The NFL has been in something of a lull when it comes to player moves as they work through assessments of college players and prep for next week's draft. Even so, NFC East teams (mostly the Redskins) gave us a something to talk about:
- Washington was happy to announce the re-signing of inside linebacker London Fletcher. This was a smart move despite Fletcher's age (he turns 37 next month) because of his first-rate production and the example he sets for his younger teammates.
- The Redskins want to re-sign running back Tim Hightower, whom they acquired via trade from the Cardinals before last season. Hightower blew out his knee early in the season and has reportedly worked hard in rehab to get back on the field. A new deal has been slow in coming (which is actually a good thing because it's stupid to overpay running backs) and Hightower visited the New England Patriots this week. Since Hightower wants to stay in Washington, and Washington wants him back, this was largely a posturing move designed to gain some leverage in negotiations. The Skins would be smart to call his bluff and let him go to New England if the Pats are willing to pay him more. Stay tuned: Washington could be waiting on the outcome of the upcoming arbitration hearing on their salary cap penalty before deciding how much they want to pay Hightower.
- Washington's future quarterback Robert Griffin, III was in the news when "unnamed sources" slurred him with the "selfish" label. Hmm, brand new accusations from Anonymous? Bring your hip boots before wading in those waters.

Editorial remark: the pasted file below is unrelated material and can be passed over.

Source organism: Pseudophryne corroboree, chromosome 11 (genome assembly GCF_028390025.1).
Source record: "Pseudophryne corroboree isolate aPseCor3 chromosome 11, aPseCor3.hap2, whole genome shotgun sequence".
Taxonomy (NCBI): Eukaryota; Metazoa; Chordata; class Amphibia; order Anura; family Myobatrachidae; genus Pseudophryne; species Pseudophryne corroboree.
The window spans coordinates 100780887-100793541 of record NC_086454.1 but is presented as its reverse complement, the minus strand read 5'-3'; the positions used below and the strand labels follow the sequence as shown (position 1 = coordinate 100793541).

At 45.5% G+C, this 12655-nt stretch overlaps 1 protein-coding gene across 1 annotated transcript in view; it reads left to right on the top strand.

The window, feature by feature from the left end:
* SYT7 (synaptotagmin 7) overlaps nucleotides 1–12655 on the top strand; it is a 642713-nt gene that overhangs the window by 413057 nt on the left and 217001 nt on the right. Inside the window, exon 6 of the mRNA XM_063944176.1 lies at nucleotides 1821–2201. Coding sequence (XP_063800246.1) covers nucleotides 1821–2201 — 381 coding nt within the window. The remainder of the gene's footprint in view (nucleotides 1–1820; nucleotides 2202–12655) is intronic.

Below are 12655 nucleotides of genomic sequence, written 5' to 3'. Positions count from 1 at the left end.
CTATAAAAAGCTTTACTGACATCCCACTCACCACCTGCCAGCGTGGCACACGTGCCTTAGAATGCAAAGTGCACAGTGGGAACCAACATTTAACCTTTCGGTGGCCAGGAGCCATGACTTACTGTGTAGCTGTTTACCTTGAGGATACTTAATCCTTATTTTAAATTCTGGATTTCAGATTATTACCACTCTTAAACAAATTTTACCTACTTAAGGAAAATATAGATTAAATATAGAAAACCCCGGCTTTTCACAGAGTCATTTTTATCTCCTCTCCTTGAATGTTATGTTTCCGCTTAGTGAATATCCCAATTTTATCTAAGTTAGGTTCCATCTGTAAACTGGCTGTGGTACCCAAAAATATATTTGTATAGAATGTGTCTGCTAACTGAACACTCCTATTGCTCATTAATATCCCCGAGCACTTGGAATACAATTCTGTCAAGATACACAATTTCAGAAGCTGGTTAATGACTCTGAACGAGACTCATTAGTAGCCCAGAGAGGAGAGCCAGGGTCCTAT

- Skins wide receiver Niles Paul will be shifting to tight end next year. The 6-3 Paul apparently has had trouble keeping his weight below 230 -- not because he's been getting frisky with the Papa John's menu, but because he's a big, strong kid. His "natural" weight appears to be 234, according to Skins trainers. They want Paul to maintain his weight between 232 and 238. Oh by the way, at 230 pounds, Paul ran the 40 in 4.45. Just sayin'.
- Returning for a moment to the salary cap penalties on the Skins and Cowboys, a report emerged detailing why the other teams were so torqued and wanted even harsher punishments. Washington loaded money due to DeAngelo Hall and Albert Haynesworth into the uncapped year; Dallas did the same with Miles Austin. Those deals drove up the value of the franchise tags for WR, CB and DT, which made keeping players like Vincent Jackson, Haloti Ngata, and Jonathan Joseph. My reaction: too bad. Every team could have made similar contract adjustments in the uncapped year, because (to repeat what I've been writing since this story broke) the league approved every contract, and LEAGUE officials told the Skins and Cowboys they'd broken no rules and done nothing wrong. Essentially, this report further cements the perception that owners were engaged in illegal collusion to hold down player salaries during the uncapped year. Now they're upset because they're having to pay more under the newly negotiated CBA. Make no mistake: Washington and Dallas were punished for stepping out of line -- they (along with sorta the Saints and Raiders) who refused to collude. The hearing before an arbitrator will be in May.
- The Redskins will look within to fill their need for a solid veteran backup at inside linebacker: do-everything special teams start Lorenzo Alexander. In addition to making big-time plays on teams, Alexander has played defensive end, outside linebacker, and will now move to the inside. Big, physical, smart and high-energy, Alexander should be good in this role too.
- Skins trainers have added a wrinkle to their offseason conditioning program -- Pilates. The exercises will be mandatory for players at least once a week this offseason, and strength and conditioning coach Ray Wright says he has some other tricks up his sleeve.
Tomorrow -- Rushmore Sunday: NFC East Cornerbacks